Khartoum — The US dollar inched higher in the black market relative to the Sudanese pound (SDG) despite assurances by the central bank that it has enough Forex reserves to support the local currency.
A worker counts US dollar bills inside a money changer in the Sudanese capital, Khartoum (Photo: Reuters)
Traders said that 1 US dollar was selling for 8.20 SDG compared 8.00 at the beginning of the week. They also projected further drop in light of low Forex supplies as well as growing fears over fighting in neighboring South Sudan and its potential for disrupting oil slow.
Juba pays Khartoum a fee for every barrel of oil it exports through the pipelines which represent the only outlet for the landlocked state to export its crude to international markets.
The secession of the oil-rich south, denied Khartoum access to 75% of oil reserves that existed when the country was united. This has created a fiscal shock as a result of curtailment in national income and also increased prices of basic commodities that are mostly imported using shrinking Forex reserves.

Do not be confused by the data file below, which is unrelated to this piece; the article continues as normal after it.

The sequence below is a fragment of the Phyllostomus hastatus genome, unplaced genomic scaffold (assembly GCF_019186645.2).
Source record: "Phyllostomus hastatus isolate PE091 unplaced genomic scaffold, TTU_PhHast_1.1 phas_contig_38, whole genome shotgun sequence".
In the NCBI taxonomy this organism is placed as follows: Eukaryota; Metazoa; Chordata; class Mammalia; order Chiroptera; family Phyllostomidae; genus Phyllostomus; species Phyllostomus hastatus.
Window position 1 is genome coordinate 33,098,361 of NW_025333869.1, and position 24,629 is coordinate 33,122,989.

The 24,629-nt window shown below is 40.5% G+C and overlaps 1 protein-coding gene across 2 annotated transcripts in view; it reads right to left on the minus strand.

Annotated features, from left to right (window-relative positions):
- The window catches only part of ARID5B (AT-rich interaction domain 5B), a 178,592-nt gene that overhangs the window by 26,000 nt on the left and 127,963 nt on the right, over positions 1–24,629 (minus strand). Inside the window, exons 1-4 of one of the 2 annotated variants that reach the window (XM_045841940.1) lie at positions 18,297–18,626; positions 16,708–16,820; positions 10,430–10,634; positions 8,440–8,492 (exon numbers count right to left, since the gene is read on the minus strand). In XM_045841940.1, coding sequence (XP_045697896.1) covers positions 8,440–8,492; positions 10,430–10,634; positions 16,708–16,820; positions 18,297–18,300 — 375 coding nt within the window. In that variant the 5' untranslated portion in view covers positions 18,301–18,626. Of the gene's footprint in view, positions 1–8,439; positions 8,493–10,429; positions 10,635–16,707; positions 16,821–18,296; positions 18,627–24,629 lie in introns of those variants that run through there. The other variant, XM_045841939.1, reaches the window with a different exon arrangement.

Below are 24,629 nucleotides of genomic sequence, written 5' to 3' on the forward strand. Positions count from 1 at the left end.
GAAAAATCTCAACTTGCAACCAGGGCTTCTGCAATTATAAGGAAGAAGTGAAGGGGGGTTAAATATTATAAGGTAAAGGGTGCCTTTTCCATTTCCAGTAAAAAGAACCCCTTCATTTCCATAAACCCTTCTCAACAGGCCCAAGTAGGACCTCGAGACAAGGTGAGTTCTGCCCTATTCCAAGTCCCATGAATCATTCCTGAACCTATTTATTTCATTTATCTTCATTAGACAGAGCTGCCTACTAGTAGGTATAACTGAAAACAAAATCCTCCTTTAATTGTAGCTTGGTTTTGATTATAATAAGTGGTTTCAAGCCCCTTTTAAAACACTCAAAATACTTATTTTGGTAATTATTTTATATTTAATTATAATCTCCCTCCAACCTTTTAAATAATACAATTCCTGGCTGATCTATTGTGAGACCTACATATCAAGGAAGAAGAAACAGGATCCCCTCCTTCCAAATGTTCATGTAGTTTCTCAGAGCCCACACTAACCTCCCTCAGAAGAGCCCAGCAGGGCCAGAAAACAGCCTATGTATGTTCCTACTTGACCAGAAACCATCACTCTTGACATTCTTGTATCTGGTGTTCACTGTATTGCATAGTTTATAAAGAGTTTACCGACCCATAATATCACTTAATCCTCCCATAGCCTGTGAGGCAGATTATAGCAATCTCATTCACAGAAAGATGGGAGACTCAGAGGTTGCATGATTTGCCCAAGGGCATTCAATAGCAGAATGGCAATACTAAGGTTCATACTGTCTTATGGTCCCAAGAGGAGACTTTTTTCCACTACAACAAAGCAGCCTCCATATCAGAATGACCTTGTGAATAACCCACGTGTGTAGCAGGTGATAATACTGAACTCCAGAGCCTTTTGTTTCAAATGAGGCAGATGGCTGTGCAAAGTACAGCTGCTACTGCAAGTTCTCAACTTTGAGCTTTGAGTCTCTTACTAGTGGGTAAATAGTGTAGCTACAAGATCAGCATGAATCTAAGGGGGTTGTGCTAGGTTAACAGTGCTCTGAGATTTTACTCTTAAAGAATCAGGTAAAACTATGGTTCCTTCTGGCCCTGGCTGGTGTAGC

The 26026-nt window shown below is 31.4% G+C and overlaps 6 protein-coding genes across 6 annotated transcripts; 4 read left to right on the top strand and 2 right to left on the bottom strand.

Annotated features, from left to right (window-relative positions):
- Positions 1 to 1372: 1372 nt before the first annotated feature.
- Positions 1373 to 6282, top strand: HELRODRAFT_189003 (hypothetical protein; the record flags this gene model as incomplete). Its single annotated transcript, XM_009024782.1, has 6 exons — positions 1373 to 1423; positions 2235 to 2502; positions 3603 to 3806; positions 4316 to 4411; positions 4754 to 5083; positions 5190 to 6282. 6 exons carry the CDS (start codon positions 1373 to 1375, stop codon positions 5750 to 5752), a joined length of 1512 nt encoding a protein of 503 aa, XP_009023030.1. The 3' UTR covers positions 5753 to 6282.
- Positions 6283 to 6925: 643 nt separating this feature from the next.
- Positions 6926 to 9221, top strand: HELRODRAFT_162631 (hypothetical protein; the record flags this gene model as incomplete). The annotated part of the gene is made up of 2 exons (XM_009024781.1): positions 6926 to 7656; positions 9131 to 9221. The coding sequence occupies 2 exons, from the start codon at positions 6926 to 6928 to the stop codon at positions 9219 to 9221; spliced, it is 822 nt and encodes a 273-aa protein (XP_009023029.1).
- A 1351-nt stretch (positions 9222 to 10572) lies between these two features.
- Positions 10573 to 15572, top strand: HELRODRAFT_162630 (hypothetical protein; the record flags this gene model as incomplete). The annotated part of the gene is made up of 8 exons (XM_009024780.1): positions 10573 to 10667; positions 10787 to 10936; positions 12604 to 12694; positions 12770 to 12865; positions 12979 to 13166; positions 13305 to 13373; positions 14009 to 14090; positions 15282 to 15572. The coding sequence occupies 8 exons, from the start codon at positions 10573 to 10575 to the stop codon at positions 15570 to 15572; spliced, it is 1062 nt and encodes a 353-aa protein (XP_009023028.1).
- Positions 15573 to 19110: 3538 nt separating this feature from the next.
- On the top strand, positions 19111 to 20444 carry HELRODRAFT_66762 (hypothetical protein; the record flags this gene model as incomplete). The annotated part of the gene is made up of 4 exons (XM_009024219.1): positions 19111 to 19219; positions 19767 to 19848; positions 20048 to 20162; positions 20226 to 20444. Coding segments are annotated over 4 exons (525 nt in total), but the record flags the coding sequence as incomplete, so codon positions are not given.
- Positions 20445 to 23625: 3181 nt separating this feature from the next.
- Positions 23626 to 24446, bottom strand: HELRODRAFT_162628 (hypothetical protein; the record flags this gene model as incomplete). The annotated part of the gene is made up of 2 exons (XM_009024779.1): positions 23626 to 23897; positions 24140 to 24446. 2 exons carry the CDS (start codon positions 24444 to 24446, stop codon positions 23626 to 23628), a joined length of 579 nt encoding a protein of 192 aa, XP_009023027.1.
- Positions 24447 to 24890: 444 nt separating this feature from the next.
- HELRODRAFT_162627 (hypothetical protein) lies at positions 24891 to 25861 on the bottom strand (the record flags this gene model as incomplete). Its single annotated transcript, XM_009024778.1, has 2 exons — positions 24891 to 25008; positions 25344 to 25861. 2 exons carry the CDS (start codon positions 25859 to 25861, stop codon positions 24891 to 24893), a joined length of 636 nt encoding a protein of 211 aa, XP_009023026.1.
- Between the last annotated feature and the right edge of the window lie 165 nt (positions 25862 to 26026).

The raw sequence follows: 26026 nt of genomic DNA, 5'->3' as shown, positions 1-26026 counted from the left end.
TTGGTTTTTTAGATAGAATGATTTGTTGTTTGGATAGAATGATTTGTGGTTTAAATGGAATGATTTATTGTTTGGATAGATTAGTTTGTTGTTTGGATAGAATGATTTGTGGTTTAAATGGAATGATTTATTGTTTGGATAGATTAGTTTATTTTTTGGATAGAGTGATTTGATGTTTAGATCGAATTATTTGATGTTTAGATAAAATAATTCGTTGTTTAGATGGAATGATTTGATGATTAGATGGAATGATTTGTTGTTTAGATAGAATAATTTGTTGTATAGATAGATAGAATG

This week central bank sources told the pro-government al-Rayaam newspaper that they are now in a comfortable position to combat the shortage in hard currency that has plagued the market since the country's partition.
The sources underscored that they started receiving oil transit fees from Juba since three weeks ago totaling millions of dollars.
They stressed that the recent events in South Sudan did not interrupt the transfer of dues owed to Khartoum and added that oil production increases helped boost service fees.
Oil production in South Sudan was partially disrupted after forces loyal to former vice-president Riek Machar took control of Unity state, which contained some of the wells.
Last week, officials in Khartoum and Juba affirmed that the flow of crude from Adar Yeil's oil field in Upper Nile state is at levels, normal adding that production had increased from 165,000 barrels per day (bpd) to 200,000.
However, Reuters quoted oil industry sources as saying that South Sudan reduced its exports and revised its loading programme while deferring some cargoes.